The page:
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Old 11-24-2016, 08:32 AM
kenk kenk is offline
 
Join Date: Feb 2012
Posts: 282
Default Edge Groove with SSRK

I've been learning about how to build simple cabinet doors. Its fairly common to build a frame using 1x3 boards with a 1/4" panel slide into grooves. How would you put grooves into the edge of a 1x3 board using an SSRK? Using a slot router bit? If so, how do you control the width of the groove - to match the thickness of the plywood?

Ken K.
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  #2  
Old 11-24-2016, 08:46 AM
bumpnstump bumpnstump is offline
 
Join Date: Mar 2011
Location: Austin, Tx.
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Quote:
Originally Posted by kenk View Post
I've been learning about how to build simple cabinet doors. Its fairly common to build a frame using 1x3 boards with a 1/4" panel slide into grooves. How would you put grooves into the edge of a 1x3 board using an SSRK? Using a slot router bit? If so, how do you control the width of the groove - to match the thickness of the plywood?

Ken K.
Try one of these: http://www.toolstoday.com/p-5168-slo...w&refresh=true

No SSRK required; router bit has a guide bearing.
HTH
Rick
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  #3  
Old 11-25-2016, 11:56 AM
kenk kenk is offline
 
Join Date: Feb 2012
Posts: 282
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I guess using the slot cutter with the bearing makes sense.

I have a router table (not used much). Do you think its any safer to do this using a router table - in comparison to using it handheld.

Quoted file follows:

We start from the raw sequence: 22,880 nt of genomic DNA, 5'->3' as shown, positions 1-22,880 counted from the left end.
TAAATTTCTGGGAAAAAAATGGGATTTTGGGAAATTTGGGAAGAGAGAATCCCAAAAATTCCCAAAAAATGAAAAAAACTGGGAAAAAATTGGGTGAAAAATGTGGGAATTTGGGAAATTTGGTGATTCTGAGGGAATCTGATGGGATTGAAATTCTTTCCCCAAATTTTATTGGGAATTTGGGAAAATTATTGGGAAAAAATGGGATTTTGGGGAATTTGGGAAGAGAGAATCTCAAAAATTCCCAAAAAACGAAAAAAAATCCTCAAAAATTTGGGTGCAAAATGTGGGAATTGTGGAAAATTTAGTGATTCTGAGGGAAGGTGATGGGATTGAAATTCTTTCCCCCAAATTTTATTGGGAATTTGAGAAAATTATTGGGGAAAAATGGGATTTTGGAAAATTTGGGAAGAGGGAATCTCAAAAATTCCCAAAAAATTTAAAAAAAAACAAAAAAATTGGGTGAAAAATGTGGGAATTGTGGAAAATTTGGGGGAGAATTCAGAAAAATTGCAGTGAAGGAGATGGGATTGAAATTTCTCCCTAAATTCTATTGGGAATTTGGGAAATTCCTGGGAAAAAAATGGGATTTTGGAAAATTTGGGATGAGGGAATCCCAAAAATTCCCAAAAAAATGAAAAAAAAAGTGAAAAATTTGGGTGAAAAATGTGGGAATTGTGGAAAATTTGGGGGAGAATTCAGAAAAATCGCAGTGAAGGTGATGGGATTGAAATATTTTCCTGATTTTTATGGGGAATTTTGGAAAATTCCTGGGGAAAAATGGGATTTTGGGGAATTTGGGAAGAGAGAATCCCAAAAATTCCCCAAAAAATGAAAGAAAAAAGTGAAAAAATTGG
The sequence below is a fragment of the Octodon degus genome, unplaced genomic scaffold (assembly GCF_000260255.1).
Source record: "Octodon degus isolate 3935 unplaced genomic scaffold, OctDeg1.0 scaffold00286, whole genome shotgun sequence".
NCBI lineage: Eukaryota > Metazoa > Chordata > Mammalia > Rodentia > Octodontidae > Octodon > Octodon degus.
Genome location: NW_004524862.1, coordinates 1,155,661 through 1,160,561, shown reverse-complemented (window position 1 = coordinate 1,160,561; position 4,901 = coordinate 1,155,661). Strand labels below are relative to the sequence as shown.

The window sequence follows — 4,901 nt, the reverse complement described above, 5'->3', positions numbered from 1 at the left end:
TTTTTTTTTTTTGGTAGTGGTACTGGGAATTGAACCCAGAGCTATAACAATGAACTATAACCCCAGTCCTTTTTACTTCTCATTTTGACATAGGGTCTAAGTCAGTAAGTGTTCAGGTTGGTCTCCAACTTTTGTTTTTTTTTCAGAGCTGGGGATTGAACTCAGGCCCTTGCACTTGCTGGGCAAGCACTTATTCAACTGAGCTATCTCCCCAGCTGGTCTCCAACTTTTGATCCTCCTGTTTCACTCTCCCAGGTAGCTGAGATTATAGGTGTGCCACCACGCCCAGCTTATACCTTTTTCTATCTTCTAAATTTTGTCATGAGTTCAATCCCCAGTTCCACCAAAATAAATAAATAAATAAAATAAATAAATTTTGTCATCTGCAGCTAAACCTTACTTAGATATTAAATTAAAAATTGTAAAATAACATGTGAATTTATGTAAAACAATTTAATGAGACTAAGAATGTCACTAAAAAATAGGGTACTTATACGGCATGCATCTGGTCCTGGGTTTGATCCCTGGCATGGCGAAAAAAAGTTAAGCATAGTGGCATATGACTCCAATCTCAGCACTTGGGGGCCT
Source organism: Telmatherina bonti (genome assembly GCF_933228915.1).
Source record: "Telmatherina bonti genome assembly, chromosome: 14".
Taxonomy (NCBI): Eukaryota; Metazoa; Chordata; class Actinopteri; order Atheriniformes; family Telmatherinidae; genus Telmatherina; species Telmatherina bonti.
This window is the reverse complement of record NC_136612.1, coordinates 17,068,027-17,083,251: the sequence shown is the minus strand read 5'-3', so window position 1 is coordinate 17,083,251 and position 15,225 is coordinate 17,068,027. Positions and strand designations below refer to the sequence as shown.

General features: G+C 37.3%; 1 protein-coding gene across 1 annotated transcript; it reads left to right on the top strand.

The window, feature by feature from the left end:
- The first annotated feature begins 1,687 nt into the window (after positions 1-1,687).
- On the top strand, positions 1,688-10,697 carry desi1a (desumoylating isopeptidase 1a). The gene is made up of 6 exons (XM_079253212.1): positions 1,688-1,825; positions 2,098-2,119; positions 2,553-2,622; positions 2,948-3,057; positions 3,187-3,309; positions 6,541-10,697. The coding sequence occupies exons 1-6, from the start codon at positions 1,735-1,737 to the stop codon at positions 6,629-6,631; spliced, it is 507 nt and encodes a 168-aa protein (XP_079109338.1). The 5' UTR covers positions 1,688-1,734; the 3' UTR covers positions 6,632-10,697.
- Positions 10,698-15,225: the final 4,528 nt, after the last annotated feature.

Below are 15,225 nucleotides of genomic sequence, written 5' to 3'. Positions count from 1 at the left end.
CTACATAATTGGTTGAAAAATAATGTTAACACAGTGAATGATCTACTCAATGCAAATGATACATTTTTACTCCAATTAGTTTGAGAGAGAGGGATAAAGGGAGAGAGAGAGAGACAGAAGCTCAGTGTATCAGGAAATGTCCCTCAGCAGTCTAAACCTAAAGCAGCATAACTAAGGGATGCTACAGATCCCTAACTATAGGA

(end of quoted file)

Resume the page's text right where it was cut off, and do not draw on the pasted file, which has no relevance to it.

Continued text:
Also, now that I have an EZ-One I suppose that I could imagine clamping the board to the side SSME and then using a track on top of the EZ-One to run the SSRK along the edge of the board.

I don't really want to move the bridge to do this so I'm picturing using a separate rail. The only thing I'm not sure of is how to clamp the rail to the EZ-One sliding rails. Hmmm.
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  #4  
Old 11-25-2016, 01:12 PM
sean9c sean9c is offline
 
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About as easy as you can get using a router table. One possible advantage over the cutter Rick recommended is that with a router table you can make passes with increasing depth of cut.
You could certainly figure out how to do it on an EZ1 but you'll also likely end up with slower setup and production.
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  #5  
Old 11-25-2016, 01:12 PM
philb philb is offline
 
Join Date: Apr 2012
Posts: 162
Default Router Table

Kenk: I have a router table and would not be without it. I typically use matched router bit sets for my coped frames, but you can make the slot with a plywood bit and the router table. You can set the depth and position of your groove perfectly. I use feather boards on top and front. Just focusing on feeding the material. There are lots of operations that you can do with the SSRK on your EZ1, but some operations are easy using other tools and keeping your stops and guides in place while building, makes for consistent operations, and pro quality finished product. Your saw on the EZ1 with a plywood bit in your router table, for 1/4" plywood and you can make nice looking Mission style, or Shaker style cabinet doors. I have NOT used the SSRK for hinge installing, but I suspect it could be a good set up. Using stops and guides, with a Fortsner bit in the plunge router. I think it would be worth the effort to set up and try.

I found that my most important operation for cabinet work was thickness planed boards. Making consistent cuts on consistent dimensioned lumber, was more important than what tool I used to make the cut.

Please make note, that I am NOT saying the SSRK should not be used for your needs. I am saying that if you have choices, look at all your choices and use the tools that make your life easier and the task enjoyable. Enjoying your project is important.
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Last edited by philb; 11-25-2016 at 01:17 PM. Reason: Typo
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  #6  
Old 11-25-2016, 01:14 PM
bumpnstump bumpnstump is offline
 
Join Date: Mar 2011
Location: Austin, Tx.
Posts: 900